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Mastozoología neotropical

versión impresa ISSN 0327-9383versión On-line ISSN 1666-0536

Mastozool. neotrop. vol.24 no.2 Mendoza dic. 2017



Differences in the mammalian habitat use in a mosaic of vegetation types of an Atlantic rain-forest reserve, Brazil


Atilla C. Ferreguetti1, Walfrido M. Tomas2, and Helena G. Bergallo1

1 Departament of Ecology, Rio de Janeiro State University, Rio de Janeiro, Brazil [Correspondence: Atilla C. Ferreguetti <>].
2 Wildlife Laboratory, Embrapa Pantanal, Mato Grosso do Sul, Brazil.

Recibido 28 mayo 2017.
Aceptado 5 july 2017.
Editor asociado: T Lacher


This study aimed to evaluate how habitat use by medium and large sized mammals was related to different vegetation types in an Atlantic rain-forest reserve in south-eastern Brazil. Our hypotheses were that each vegetation type found in the Vale Natural Reserve (VNR) will present a different mammal species composition, and that mammal species richness and relative abundance will be higher in areas nearest to water. We installed 39 camera traps in the VNR, and used two covariates to characterize the different vegetation types (density of trees and lianas). We also used one spatial covariate: the distance to the nearest water resource. We recorded 26 medium- and large-sized mammal species. The mammalian assemblage was structured by veg­etation type and the proximity of water. The results presented here show that even in a single reserve such as VNR there is a difference in the assemblage composition of medium- and large-sized mammals. Our results also indicate the relevance of water availability when designing protected areas to ensure habitat quality for mammal species. The VNR is one of the major remaining portions of the coastal plain forest of the Atlantic rain forest, and also one of the largest contiguous blocks of this biome.


Diferenças no uso do habitat por mamíferos em um mosaiaco de fitofisionomias em uma reserva de Mata Atlântica, Brasil.

O objetivo desse estudo foi verificar como o uso do habitat por espécies de mamíferos de médio e grande porte estava relacionada com as diferentes fitosionomias em uma área protegida de Mata Atlântica, Sudeste do Brasil. Nossas hipóteses foram: cada fitofisionomia encontrada na Reserva Natural Vale (RNV) apresentaria diferentes composições de espécies de mamíferos, e que a riqueza e abundancia relativa das espécies seria maior em áreas próximas dos recursos hídricos. Nós instalamos 39 armadilhas fotográficas na RNV, e utilizamos duas covariadas para caracterizar as diferentes fitofisionomias (i.e. densidade de árvores e de lianas). Nós também utilizamos uma covariada espacial: a distância do recurso hídrico mais próximo. Nós registramos 26 espécies de mamíferos de médio e grande porte. A comunidade de mamíferos foi estruturada pelos diferentes tipos de fitofisionomias e pela proximidade da água. Os resultados apresentados aqui mos­tra que mesmo em uma única reserva é, como a RNV, existe uma diferença na composição de mamíferos de médio e grande porte. Além disso, nossos resultados também destacam a relevância da água na determinação de uma área protegida para garantir a qualidade do habitat para as espécies de mamíferos. A RNV faz parte de um dos maiores blocos de Mata de Tabuleiro da Mata Atlântica, e também representam um dos maiores remanescentes do bioma.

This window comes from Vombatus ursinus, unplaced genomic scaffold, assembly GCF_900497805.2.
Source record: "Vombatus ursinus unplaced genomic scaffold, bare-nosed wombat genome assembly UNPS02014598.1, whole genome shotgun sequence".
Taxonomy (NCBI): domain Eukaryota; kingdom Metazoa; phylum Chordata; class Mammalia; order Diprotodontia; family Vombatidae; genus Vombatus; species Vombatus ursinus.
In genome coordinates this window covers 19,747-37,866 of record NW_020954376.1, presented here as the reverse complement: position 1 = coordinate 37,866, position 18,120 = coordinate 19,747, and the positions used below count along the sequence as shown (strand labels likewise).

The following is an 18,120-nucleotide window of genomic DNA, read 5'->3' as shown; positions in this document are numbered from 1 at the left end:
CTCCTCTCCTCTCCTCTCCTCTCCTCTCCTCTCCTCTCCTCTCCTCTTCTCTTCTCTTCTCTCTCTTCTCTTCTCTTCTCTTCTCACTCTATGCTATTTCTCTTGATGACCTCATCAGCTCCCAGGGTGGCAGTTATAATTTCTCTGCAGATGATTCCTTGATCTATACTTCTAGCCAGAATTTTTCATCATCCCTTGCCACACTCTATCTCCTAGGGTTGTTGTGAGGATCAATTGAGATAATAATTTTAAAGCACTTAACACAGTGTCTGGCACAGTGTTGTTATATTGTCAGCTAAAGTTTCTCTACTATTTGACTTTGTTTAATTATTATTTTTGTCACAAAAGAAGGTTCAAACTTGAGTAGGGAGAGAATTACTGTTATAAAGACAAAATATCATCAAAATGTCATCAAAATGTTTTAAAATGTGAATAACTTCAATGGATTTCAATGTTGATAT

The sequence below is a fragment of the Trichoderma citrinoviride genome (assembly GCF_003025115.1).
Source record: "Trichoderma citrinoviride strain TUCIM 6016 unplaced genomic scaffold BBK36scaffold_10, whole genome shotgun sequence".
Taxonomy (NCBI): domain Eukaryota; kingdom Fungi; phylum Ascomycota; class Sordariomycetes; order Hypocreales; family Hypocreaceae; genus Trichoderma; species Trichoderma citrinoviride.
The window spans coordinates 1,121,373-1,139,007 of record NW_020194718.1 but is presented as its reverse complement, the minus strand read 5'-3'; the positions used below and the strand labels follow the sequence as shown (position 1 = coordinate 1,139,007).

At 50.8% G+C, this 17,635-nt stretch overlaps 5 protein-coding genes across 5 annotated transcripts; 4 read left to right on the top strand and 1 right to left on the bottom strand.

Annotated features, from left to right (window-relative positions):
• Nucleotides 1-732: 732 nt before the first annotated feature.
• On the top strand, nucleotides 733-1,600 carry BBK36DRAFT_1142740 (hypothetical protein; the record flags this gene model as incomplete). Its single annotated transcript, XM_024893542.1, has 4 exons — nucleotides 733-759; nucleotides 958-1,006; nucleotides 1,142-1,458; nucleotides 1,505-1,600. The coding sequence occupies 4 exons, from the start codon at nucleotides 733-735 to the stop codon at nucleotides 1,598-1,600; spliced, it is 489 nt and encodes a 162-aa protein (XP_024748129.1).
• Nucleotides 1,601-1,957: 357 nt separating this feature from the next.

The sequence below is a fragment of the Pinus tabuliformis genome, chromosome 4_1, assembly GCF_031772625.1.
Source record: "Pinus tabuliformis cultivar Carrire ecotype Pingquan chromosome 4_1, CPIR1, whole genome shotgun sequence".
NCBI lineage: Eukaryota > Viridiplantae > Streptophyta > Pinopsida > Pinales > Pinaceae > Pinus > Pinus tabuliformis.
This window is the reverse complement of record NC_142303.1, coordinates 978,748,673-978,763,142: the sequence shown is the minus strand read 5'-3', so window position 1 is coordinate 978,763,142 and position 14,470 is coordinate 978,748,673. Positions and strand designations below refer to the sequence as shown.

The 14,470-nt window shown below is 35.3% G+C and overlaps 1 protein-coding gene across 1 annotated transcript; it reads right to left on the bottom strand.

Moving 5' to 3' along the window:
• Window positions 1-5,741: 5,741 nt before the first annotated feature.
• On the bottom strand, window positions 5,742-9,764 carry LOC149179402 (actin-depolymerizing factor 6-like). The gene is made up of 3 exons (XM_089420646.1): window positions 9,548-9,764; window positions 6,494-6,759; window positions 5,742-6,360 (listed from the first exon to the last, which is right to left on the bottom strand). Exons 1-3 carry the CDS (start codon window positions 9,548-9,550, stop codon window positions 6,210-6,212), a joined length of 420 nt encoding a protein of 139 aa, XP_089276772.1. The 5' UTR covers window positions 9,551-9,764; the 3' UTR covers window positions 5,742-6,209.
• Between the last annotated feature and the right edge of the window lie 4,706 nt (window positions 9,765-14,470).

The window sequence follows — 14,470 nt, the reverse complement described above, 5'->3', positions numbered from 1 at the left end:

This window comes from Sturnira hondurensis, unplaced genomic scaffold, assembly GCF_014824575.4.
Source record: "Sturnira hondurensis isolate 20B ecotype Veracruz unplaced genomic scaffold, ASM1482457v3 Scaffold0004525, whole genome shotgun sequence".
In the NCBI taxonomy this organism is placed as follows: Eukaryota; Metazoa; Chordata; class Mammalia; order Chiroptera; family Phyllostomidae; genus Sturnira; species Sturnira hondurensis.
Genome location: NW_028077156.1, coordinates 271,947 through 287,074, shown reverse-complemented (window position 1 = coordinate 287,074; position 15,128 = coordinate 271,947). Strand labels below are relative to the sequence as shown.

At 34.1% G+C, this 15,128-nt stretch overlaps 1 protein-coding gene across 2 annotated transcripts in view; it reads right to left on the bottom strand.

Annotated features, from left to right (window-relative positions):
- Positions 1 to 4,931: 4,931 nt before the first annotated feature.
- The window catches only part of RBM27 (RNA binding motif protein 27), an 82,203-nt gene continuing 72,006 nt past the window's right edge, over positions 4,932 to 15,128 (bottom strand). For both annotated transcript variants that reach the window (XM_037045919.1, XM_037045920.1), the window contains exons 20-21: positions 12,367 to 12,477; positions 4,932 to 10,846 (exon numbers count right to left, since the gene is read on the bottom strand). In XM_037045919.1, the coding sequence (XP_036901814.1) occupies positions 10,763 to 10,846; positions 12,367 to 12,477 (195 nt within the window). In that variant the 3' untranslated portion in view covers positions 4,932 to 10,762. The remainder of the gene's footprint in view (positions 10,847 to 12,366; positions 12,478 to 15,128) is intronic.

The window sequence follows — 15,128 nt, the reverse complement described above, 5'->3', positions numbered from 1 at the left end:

Key words: Abiotic effects; Camera-traps; Coastal plain forest; Community ecology; Mammalian species.

Palavras-chave: Armadilhas fotográficas; Efeitos abióticos; Ecologia de comunidade; Mammalia; Mata de tabuleiro.


The hypothesis that habitat heterogeneity deter­mines an increase in species diversity, initially developed by MacArthur & MacArthur (1961), considers that more heterogeneous environ­ments provide greater resource availability, which would result in more niches and, conse­quently, would support higher species diversity than simpler environments (Bazzaz 1975). This positive relationship between increased habitat heterogeneity and increasing species richness has already been registered for several taxa (Moreno-Rueda & Pizarro 2009; Stein et al. 2014). However, depending on the taxonomic group and the spatial scale, richness can also have a negative relation with increasing habitat heterogeneity (Tews et al. 2004; González- Megias et al. 2007).

The Vale Natural Reserve (VNR) is a private protected area covered densely by the Atlantic rain forest (IBGE 1993), composed of a mosaic of habitats with four main vegetation types with different levels of habitat heterogeneity (adapted from Jesus 1987; Peixoto & Gentry 1990): i) coastal plain forest (tabuleiro forest), ii) ecotone forest, iii) sandy soil forest (mus­sununga forest), and iv) natural grassland. The coastal plain forest is the most representative vegetation type in the VNR (about 68% of the reserve). It differs from other vegetation types by a higher density of trees with a diameter at breast height (dbh) larger than 30 cm (aver­age of 13 trees per ha), with heights ranging from 5 to 31 m (average = 24 m). It presents a lower density of lianas (average of 21.8 lianas per ha) with lower understorey cover (34%). Sandy soil forest, which covers approximately 8% of the VNR, is a type of woody vegetation on sandy soils, physiognomically similar to the early or intermediate stage of regeneration of the coastal plain forest. This vegetation pres­ents a lower density of trees with dbh > 30 cm (average of 8.7 trees per ha) and tree height between 6 to 15 m. There is a high density of lianas (average of 82.2 lianas per ha), and bromeliads. The ecotone forests, which cover about 10% of the reserve, are represented by a transition between coastal plain and sandy soil forests. These transition areas have an aver­age density of trees with dbh > 30 cm around 6.5 per ha, and a predominance of palm tree species. The natural grasslands, which cover about 6% of the reserve, occur in sandy soils and differ from other vegetation types found in VNR due to the predominance of grasses and shrubs. This type of vegetation occurs forming enclaves within the forest habitat. Additionally, approximately 8% of the reserve is covered by wetlands (swamps) and streams.